The height of Mt. Everest was first measured in 1850, but the closest any westerner got to Everest during the next 71 years — until 1921 — was 40 miles. The Hunt for Mt. Everest tells the story of the 71-year quest to find the world’s highest mountain. It’s a tale of high drama, of larger-than-life characters — George Everest, Francis Younghusband, George Mallory, Lord Curzon, Edward Whymper, and a few quiet heroes: Alexander Kellas, the 13th Dalai Lama, and Charles Bell.
It is a story that traverses the Alps, the Himalayas, Nepal and Tibet, the British Empire (especially British India and the Raj), the Anglo-Russian rivalry known as The Great Game, the disastrous First Afghan War, and the phenomenal Survey of India — it is far bigger than simply the tallest mountain in the world. Encountering spies, war, political intrigues, and hundreds of mules, camels, bullocks, yaks, and two zebrules, Craig Storti uncovers the fascinating and still largely overlooked saga of all that led up to that moment in late June of 1921 when two English climbers, George Mallory and Guy Bullock, became the first westerners-and almost certainly the first human beings-to set foot on Mt. Everest and thereby claimed the last remaining major prize in the history of exploration.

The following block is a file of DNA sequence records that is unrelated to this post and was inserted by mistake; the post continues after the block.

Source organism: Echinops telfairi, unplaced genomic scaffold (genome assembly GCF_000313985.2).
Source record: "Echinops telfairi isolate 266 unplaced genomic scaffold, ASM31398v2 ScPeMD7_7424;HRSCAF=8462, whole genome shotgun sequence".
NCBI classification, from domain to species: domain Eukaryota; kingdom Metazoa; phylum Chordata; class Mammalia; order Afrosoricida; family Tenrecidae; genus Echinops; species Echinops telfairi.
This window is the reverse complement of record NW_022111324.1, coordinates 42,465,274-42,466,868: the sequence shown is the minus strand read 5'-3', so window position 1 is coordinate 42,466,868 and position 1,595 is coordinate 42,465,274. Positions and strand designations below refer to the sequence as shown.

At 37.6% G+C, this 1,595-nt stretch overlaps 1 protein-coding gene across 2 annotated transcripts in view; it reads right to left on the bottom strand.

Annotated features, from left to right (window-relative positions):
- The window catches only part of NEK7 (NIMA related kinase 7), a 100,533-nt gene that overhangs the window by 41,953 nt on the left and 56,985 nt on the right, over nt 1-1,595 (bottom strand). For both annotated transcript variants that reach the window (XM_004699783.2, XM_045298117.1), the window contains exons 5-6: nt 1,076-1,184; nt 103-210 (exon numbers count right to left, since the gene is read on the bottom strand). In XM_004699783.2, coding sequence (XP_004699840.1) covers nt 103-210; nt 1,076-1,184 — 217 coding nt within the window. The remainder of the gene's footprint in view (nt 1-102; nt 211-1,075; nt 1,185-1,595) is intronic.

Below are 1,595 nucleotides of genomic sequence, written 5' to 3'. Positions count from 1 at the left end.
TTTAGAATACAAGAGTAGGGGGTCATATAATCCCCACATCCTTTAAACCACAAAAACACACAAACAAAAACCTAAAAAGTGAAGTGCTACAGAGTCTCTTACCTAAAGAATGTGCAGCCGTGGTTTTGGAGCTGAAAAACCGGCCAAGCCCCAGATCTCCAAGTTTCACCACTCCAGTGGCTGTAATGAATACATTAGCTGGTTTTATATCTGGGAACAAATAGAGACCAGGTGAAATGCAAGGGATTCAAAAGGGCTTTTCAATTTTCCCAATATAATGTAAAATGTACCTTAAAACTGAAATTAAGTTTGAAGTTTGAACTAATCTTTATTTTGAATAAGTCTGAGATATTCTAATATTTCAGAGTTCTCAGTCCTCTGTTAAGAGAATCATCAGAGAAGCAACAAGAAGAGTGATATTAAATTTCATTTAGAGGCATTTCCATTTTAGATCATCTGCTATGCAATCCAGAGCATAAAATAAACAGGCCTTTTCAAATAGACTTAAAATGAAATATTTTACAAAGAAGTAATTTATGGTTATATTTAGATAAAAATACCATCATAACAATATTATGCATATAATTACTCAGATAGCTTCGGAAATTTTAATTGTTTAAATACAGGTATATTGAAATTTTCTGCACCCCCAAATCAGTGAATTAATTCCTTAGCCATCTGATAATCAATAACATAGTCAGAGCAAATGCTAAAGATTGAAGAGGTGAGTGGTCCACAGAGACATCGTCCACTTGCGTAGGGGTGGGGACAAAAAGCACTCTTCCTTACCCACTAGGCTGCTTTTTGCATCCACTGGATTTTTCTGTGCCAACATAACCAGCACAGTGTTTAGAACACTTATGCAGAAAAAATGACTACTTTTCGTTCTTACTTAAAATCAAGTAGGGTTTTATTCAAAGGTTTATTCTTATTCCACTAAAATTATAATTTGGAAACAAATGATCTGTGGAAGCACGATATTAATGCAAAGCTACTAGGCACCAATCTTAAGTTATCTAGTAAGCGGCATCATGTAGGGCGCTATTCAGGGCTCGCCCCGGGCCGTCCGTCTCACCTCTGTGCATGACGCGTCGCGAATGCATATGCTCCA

With 2021 bringing the 100th anniversary of that year, most Everest chronicles have dealt with the climbing history of the mountain, with all that happened after 1921. The Hunt for Mt. Everest is the seldom-told story of all that happened before.
Craig Storti is a consultant and trainer in intercultural communications, with clients such as the US Dept. of State, Microsoft, Columbia University, Deloitte, and many other household names. He was a Peace Corps Volunteer in Morocco (1970-72) ,and later worked as Peace Corps staff in Washington, Nepal, Tunisia, and Sri Lanka. He lives now in Westminster, Maryland. His website is: craigstorti.com.
This book would be enjoyed by those seeking knowledge of Everest beyond the
climbing narratives, as well as those who appreciate the details of navigation and exploration.”— Booklist